It is a truism that ultimately, spiritual work is the work of one. When it comes down to it, each of us is responsible for putting in the time and effort required to grow, because no one can do the work in our place. No one can meditate for you. No one can serve in your place, or make your choices for you. Your freedom of expression may be restrained by means of aggression, but how you respond to any given set of circumstances always rest squarely on your shoulders (Philosophy of Existence 101).
Though ultimately the work of one, any individual spiritual practice that does not consciously include both the feedback and participation of others is bound to seem incomplete. While no one can do your work for you, the role of others on the spiritual path is integral in the deepest sense of the word. Our spiritual lives are embedded in social contexts that may be repressed or consciously ignored, but never truly escaped.
Including others is messy. Fellow travelers may provide helpful support and guidance when we need it most, which I’m sure we would all agree is beneficial to our respective practices. We also find ourselves having to deal with disagreements, setbacks, and other frustrations that arise in relationship and seem to get in the way of the things we would rather be doing for the sake of our own path. It can be difficult to find the motivation to help our neighbor work through their shit when we have enough of our own shit to work through.
Here’s the funny thing about shit: it’s fertilizer. The very stuff that we don’t care to mix into our lives is the stuff that helps each of us grow and mature spiritually. The moments of our lives which you might regard as a waste (pun intended) of your precious time and energy are some of the most useful for your development. Difficulties can become the sustenance you need to make the journey; the fuel that powers your vessel onward.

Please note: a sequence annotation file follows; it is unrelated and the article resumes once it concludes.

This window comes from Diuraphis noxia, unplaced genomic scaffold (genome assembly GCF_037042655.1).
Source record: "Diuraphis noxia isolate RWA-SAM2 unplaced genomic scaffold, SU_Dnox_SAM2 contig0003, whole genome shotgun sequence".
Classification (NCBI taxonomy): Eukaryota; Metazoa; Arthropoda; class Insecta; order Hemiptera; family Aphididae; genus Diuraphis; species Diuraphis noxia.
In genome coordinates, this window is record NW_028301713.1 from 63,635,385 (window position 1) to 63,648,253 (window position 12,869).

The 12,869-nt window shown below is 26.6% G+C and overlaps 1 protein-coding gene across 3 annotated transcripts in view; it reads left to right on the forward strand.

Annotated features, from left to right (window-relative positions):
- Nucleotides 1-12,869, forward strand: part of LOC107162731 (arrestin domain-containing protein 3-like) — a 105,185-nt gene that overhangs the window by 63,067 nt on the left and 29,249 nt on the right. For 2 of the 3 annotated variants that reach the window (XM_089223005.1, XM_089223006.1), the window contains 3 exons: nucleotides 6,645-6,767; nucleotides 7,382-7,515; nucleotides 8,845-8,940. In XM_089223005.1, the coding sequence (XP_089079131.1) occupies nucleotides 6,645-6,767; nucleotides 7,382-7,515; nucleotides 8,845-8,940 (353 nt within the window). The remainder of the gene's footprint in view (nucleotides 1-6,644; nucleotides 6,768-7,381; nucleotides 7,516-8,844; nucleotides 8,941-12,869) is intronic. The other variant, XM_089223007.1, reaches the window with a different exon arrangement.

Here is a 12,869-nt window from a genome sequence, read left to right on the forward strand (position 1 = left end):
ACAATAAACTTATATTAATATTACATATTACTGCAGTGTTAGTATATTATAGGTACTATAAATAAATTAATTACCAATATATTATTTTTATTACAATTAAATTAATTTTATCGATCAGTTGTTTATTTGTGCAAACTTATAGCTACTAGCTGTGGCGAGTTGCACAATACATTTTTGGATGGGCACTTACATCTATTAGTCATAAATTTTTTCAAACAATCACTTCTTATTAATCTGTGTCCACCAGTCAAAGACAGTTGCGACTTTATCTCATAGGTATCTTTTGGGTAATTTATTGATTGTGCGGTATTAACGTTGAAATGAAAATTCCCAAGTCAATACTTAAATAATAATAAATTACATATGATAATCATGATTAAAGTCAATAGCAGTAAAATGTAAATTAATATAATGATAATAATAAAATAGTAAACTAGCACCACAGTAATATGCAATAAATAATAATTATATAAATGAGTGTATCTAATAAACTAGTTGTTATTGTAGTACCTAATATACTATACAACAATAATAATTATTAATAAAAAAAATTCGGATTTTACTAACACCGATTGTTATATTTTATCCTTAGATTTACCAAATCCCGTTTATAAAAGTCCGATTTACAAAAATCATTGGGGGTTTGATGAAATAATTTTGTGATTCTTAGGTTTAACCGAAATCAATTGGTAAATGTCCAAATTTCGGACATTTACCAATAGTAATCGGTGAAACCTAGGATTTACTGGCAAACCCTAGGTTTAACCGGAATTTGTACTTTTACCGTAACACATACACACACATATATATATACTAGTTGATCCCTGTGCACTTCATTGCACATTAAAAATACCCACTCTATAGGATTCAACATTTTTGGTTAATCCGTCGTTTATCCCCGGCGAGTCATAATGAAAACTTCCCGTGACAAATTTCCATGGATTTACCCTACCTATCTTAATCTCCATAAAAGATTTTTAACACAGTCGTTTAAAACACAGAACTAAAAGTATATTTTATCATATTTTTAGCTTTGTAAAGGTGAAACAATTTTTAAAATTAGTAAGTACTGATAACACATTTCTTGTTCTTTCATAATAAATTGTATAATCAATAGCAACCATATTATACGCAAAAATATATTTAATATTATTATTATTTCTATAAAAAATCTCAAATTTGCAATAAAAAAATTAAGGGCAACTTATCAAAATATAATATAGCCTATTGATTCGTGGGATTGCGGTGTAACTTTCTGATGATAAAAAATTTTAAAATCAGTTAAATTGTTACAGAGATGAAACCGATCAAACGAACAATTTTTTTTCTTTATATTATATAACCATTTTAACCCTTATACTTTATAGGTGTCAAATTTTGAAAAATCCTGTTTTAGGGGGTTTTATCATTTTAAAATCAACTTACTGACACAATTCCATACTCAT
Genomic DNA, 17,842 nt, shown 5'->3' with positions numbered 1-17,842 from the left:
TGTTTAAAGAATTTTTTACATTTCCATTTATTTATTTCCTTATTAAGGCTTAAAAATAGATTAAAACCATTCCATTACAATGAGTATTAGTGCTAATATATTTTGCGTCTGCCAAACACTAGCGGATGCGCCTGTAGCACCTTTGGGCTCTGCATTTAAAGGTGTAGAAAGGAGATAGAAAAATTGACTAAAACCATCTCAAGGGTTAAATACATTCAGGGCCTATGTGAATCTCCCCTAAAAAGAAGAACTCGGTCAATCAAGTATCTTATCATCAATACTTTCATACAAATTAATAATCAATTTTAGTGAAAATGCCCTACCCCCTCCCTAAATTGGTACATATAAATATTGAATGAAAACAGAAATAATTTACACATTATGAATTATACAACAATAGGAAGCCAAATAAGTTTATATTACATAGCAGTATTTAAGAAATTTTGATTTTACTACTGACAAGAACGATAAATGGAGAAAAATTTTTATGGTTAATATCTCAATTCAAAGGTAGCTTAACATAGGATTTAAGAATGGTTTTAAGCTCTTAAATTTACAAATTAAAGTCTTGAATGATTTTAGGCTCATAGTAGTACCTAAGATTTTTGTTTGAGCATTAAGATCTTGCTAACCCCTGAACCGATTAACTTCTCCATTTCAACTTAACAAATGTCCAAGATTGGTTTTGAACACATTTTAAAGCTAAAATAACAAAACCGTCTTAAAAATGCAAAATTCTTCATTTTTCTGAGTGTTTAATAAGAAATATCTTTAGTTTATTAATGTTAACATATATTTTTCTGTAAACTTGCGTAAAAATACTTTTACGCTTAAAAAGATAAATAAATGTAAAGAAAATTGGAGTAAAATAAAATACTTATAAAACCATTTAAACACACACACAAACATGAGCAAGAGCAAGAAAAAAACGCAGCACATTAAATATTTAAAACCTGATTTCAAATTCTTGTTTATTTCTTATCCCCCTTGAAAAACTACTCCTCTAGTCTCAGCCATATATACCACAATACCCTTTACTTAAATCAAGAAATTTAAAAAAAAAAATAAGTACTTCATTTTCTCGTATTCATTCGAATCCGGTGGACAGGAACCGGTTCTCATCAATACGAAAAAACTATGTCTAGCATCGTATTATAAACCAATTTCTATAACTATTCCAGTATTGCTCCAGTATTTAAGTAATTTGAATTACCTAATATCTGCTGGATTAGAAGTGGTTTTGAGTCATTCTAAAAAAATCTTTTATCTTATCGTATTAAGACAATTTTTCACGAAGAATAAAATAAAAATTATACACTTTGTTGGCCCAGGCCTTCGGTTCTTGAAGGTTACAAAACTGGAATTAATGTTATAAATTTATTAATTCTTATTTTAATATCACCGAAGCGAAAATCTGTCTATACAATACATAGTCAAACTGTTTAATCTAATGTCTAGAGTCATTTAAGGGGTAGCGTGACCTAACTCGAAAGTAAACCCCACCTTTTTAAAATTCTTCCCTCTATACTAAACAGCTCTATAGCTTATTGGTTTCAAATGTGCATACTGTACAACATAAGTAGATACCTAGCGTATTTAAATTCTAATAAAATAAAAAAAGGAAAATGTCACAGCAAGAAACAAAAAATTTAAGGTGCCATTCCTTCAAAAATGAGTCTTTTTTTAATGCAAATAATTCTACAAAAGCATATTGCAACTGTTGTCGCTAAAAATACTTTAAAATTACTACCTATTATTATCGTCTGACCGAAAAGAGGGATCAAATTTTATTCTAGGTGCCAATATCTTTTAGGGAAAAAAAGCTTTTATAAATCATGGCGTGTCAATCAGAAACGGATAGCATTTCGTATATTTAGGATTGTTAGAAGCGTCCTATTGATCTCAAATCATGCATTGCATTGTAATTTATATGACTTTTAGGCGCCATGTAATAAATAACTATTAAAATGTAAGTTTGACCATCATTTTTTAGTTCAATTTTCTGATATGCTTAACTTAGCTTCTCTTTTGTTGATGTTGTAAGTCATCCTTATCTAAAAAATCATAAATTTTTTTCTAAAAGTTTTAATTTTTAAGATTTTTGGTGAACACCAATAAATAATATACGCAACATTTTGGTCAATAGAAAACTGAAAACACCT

In this day and age, when and where intimate involvement with others is nearly unavoidable by most, it makes practical sense to include others in our spiritual work in a conscious and intentional way. The responsibility to engage in your work is still yours and yours alone. Given the circumstances, don’t sell yourself short by going it alone. Instead, I suggest going it alone-together. This doesn’t mean that you simply need to learn to tolerate others enough to get by. It means that there is a potent well-spring of energy waiting for those who learn to consciously and deliberately tap into it. What better way is there to mobilize your efforts in a pragmatic and responsible way? These days, I’d say there isn’t one.
Regardless, of course, the choice is yours.